Saturday, January 18, 2014

Wedding Banquet of Irene and Solomon R. Guggenheim

New York City, 

Russian-born painter Wassily Kandinsky is credited with creating the first abstract painting, perhaps as early as 1910. Thirteen years later, he painted Composition 8, a large canvas with interacting circles, triangles, and linear elements that he considered the high point of his postwar work.1 Mining magnate Solomon Guggenheim and his wife Irene purchased Composition 8 from the artist at his studio in Dessau, Germany in the spring of 1929, and hung it in their suite at the Plaza Hotel, the first of more than 150 works by Kandinsky to enter their collection. The avant-garde painter and these important patrons, all born in the 1860s, came from the same generation and would later say that their interest in art was sparked by an event in 1895. For the Guggenheims, the artistic journey began shortly after their marriage in April of that year. A menu from their wedding banquet suggests that it was a conventional, upper-class affair of the fin de siècle, the closing phase of the nineteenth century when art was running out of new things to say, and the seeds of a more daring expression had not yet taken root. 

Irene Guggenheim (née Rothschild) introduced her husband to the world of art collecting. At first, the couple purchased the kind of paintings then acquired by members of the wealthy class, such as Barbizon oils and panels from the Italian Renaissance. In much the same vein, the menu below from their wedding banquet reflects the prevailing customs of the times. The small card is printed in the so-called “artistic style,” featuring a stylized “R” and “G” at the heading, signifying the joining of these two families, both of Ashkenazi Jewish ancestry. Held in the home of the bride’s parents at 4 East 67th Street, the elegant buffet supper was catered by Delmonico’s, whose “uptown” branch was still located on 26th Street at Madison Square, two miles down Fifth Avenue from the Rothschild townhouse.2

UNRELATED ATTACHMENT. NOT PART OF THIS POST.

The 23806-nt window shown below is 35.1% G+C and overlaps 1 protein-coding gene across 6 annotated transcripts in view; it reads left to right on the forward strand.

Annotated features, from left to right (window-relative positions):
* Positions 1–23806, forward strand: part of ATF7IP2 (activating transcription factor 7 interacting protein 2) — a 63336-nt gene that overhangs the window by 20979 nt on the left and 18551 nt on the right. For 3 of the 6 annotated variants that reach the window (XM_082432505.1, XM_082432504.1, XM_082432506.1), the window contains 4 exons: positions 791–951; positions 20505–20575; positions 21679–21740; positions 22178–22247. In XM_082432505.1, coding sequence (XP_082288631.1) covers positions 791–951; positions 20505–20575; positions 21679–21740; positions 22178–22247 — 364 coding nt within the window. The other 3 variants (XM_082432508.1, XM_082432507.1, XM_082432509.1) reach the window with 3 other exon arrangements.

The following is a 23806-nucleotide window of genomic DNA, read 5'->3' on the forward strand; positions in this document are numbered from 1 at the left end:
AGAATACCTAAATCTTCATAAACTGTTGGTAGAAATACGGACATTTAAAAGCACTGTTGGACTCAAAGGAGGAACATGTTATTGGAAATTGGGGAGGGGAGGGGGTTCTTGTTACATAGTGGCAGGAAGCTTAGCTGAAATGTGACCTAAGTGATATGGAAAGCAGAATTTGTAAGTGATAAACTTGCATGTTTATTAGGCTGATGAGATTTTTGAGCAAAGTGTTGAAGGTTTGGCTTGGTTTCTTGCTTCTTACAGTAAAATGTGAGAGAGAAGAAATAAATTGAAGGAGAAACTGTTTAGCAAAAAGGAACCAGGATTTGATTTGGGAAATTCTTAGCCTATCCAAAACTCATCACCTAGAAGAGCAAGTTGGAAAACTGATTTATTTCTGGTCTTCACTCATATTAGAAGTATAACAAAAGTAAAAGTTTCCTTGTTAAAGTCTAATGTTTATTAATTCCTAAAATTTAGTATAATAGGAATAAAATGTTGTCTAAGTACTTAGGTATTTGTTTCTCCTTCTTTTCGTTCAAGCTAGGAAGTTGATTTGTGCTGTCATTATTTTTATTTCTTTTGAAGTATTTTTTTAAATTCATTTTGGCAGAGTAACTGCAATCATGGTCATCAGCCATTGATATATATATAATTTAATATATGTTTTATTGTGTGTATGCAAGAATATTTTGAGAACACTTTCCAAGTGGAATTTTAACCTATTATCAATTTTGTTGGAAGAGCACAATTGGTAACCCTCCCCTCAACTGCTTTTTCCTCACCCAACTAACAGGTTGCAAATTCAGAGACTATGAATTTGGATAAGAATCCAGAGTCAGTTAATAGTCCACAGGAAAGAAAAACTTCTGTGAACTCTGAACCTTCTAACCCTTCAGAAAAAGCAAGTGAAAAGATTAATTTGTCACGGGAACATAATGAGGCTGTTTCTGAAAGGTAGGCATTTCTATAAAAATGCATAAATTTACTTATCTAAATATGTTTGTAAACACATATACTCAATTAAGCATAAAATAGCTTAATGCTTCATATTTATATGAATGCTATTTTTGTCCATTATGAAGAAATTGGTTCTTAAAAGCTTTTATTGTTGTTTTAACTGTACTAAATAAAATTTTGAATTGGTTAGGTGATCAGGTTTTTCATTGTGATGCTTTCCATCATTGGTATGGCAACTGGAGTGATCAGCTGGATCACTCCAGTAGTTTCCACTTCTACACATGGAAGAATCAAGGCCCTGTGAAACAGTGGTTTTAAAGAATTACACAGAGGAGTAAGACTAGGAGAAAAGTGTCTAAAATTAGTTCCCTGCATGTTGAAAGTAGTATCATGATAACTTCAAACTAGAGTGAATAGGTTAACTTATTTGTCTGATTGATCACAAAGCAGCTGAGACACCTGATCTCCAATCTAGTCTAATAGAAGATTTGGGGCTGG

Kandinsky claimed that he decided to become a serious artist in 1895, after visiting an exhibition of French Impressionist paintings in Moscow, where he was dumbfounded by Claude Monet’s Haystacks at Giverny. “It was from the catalog I learned this was a haystack. I was upset I had not recognized it,” he later recalled. “I also thought the painter had no right to paint in such an imprecise fashion. Dimly I was aware too that the object did not appear in the picture.” Soon after this visual shock, he quit his job designing box covers for chocolates and left Russia to study art in Germany. In less than two decades, the demise of the old social order was complete, as evidenced by nonobjective paintings like Composition 8 which is now part of the permanent collection of the Guggenheim Museum on East 86th Street, light years away from where this wedding banquet took place. 

The Guggenheims flanking Wassily Kandinsky and German artist Hilla Rebay, 1930

1. Nancy Spector, Guggenheim Museum Collection A to Z. New York: Guggenheim Museum Publications, 2001, p. 387 
2. In 1898, Delmonico’s moved up Fifth Avenue to 44th Street, cutting the distance roughly in half. The following year, the residence of V. Henry Rothschild at 4 East 67th Street was torn down and replaced with the magnificent, 16,400-square-foot townhouse that stands there today, currently owned by the Government of Japan.

1 comment:

Gary Gillman said...

Hasty amendment to the above viz. game birds, I missed the plover. That is a period touch.